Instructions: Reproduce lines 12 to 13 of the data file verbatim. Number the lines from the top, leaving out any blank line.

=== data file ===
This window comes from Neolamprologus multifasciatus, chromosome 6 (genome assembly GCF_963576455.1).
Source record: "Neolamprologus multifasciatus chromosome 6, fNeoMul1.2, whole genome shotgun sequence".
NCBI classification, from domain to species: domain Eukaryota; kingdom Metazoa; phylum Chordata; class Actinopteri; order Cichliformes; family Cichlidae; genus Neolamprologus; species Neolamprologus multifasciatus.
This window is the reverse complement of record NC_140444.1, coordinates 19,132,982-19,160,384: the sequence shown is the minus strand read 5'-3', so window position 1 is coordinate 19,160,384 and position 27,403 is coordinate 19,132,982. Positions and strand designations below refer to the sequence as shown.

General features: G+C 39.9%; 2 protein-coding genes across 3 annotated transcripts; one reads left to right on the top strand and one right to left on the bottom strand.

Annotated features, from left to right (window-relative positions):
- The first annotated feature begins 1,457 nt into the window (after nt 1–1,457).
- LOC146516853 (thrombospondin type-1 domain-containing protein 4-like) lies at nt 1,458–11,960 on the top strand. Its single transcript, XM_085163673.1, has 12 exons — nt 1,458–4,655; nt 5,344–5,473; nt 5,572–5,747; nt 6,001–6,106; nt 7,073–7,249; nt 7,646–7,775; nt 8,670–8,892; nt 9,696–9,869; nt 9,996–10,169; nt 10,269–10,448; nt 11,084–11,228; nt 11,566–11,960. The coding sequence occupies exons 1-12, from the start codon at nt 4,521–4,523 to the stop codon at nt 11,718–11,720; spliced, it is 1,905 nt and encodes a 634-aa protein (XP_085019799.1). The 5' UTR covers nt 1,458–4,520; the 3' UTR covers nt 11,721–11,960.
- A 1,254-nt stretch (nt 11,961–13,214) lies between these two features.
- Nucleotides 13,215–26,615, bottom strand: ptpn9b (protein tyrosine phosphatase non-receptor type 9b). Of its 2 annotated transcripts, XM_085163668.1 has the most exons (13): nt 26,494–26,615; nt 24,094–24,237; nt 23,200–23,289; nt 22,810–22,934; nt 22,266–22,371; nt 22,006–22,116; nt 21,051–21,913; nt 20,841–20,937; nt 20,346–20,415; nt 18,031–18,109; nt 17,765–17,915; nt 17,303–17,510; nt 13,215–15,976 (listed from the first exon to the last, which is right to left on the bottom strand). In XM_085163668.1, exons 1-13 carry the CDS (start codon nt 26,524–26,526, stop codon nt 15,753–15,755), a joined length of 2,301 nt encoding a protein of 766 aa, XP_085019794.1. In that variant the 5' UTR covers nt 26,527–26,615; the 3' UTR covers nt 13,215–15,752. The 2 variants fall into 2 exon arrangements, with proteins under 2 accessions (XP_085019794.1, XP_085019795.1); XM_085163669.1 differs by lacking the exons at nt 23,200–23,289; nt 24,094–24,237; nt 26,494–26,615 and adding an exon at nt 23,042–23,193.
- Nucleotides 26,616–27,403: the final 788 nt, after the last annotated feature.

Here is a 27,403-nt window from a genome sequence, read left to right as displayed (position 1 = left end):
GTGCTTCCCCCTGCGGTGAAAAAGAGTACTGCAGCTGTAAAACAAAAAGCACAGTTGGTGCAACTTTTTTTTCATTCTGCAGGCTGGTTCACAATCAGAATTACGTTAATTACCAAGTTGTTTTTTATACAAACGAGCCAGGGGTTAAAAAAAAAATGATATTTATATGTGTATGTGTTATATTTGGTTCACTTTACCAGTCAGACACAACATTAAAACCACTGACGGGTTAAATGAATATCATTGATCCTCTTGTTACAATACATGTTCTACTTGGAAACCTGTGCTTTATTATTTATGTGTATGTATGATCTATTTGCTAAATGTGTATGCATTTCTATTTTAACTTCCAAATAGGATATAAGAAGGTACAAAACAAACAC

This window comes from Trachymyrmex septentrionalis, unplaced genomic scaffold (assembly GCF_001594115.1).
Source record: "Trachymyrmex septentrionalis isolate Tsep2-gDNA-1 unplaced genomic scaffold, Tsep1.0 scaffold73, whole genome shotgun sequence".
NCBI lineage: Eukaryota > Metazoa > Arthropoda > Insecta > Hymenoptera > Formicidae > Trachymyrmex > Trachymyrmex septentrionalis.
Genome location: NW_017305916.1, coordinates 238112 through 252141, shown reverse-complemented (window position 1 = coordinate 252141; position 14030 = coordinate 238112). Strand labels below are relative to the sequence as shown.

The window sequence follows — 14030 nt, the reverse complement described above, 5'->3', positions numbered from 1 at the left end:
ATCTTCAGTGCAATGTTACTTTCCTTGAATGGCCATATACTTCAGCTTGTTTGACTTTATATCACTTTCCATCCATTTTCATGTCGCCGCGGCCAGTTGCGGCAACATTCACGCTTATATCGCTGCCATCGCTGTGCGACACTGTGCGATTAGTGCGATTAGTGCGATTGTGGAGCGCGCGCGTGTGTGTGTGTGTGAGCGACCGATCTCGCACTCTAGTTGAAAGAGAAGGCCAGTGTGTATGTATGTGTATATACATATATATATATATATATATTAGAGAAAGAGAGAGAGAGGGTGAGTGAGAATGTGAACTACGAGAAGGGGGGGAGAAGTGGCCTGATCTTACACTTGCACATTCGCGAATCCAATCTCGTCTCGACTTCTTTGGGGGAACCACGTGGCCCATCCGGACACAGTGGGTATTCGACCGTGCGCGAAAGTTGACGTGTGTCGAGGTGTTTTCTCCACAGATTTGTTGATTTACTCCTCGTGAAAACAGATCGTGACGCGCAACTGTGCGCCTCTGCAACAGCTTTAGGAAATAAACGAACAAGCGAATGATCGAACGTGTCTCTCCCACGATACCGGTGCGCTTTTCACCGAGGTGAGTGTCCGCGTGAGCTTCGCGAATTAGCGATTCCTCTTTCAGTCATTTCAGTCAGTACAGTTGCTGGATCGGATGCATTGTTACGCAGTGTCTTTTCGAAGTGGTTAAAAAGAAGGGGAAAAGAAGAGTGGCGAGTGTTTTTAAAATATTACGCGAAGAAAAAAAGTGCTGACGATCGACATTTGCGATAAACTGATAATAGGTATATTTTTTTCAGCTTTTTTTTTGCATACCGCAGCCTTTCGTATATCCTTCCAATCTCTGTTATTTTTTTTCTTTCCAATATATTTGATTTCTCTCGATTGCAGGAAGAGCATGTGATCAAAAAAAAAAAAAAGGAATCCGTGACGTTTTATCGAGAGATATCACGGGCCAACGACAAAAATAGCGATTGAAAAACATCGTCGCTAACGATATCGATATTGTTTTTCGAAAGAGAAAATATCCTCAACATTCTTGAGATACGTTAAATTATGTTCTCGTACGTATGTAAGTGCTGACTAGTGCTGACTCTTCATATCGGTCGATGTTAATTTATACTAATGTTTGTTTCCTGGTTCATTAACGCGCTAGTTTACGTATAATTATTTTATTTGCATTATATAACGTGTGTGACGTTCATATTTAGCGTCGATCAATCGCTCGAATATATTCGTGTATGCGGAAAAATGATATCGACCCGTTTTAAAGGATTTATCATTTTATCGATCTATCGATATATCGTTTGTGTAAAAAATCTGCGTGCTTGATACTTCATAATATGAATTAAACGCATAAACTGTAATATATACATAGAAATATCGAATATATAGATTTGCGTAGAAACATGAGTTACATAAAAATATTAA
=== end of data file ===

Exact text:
Here is a 27,403-nt window from a genome sequence, read left to right as displayed (position 1 = left end):
GTGCTTCCCCCTGCGGTGAAAAAGAGTACTGCAGCTGTAAAACAAAAAGCACAGTTGGTGCAACTTTTTTTTCATTCTGCAGGCTGGTTCACAATCAGAATTACGTTAATTACCAAGTTGTTTTTTATACAAACGAGCCAGGGGTTAAAAAAAAAATGATATTTATATGTGTATGTGTTATATTTGGTTCACTTTACCAGTCAGACACAACATTAAAACCACTGACGGGTTAAATGAATATCATTGATCCTCTTGTTACAATACATGTTCTACTTGGAAACCTGTGCTTTATTATTTATGTGTATGTATGATCTATTTGCTAAATGTGTATGCATTTCTATTTTAACTTCCAAATAGGATATAAGAAGGTACAAAACAAACAC